Please use this identifier to cite or link to this item: http://hdl.handle.net/1946/2110
We are caught up in our own world : conceptions of curriculum within three different disciplines at the University of Iceland
This study explores the conceptions that university teachers have of curriculum decision making and development within three different disciplines and the space and agency of teachers in the curriculum process. The study makes use of Basil Bernstein’s concepts of the classification and framing of the pedagogic discourse of higher education disciplines and applies them to the pedagogic discourse of three disciplines (i.e. mechanical and industrial engineering, anthropology and physics) to demonstrate how it appears in traditions, communication and planning of instruction. The three disciplines were explored as specific cases. Data were collected through interviews, observations and analysis of texts. Fifteen university teachers were interviewed, eight staff meetings observed and a variety of texts analysed. Mixed phenomenological methods of data analysis such as looking for common themes and discourse analysis were applied.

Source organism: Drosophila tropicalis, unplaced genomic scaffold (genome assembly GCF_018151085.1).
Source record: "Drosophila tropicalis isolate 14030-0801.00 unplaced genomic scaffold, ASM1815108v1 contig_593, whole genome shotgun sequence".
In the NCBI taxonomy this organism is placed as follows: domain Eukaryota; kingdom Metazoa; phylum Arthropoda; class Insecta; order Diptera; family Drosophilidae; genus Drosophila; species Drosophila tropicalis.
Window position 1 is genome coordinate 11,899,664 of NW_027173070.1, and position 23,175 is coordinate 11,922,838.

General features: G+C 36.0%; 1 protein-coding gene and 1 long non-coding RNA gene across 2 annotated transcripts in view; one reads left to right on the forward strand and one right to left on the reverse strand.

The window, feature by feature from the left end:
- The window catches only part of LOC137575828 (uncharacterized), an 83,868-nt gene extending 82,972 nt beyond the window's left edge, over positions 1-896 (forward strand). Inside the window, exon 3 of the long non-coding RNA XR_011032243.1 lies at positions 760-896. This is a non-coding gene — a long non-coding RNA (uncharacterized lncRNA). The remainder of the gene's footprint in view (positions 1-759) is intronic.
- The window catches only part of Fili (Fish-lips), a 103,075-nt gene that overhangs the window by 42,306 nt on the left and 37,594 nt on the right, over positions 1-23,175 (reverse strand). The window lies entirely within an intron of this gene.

The main findings of the study are the existence of a local pedagogic discourse of each discipline, characterised by different aims of the discipline, different conceptions of student identities and teacher roles, and specific instructional discourse. The local pedagogic discourse is created when a universal pedagogic discourse is recontextualised within a local socio-cultural context. The transformation creates spaces for different ideologies (personal, disciplinary, institutional and external). In the transformation process, the university teachers hold a significant and powerful role. The local pedagogic discourse is most strongly influenced by teacher conceptions acquired during their own time of studying the discipline and their experience of teaching. The discipline’s organisational culture and structure as well as its saga both mould the local pedagogic discourse and create its social context within which different contesting ideologies arise. Internal and external ideologies, such as the University’s research mission, influence the disciplinary ideologies in different ways, supporting some while weakening others.
The study showed that curriculum decision making and development is not experienced as troublesome or problematic. Finally, the study demonstrated that the teachers in the study sense different authority and agency in curriculum decision making between as well as within the disciplinary curriculum. The findings have both theoretical and practical implications for the curriculum field of higher education.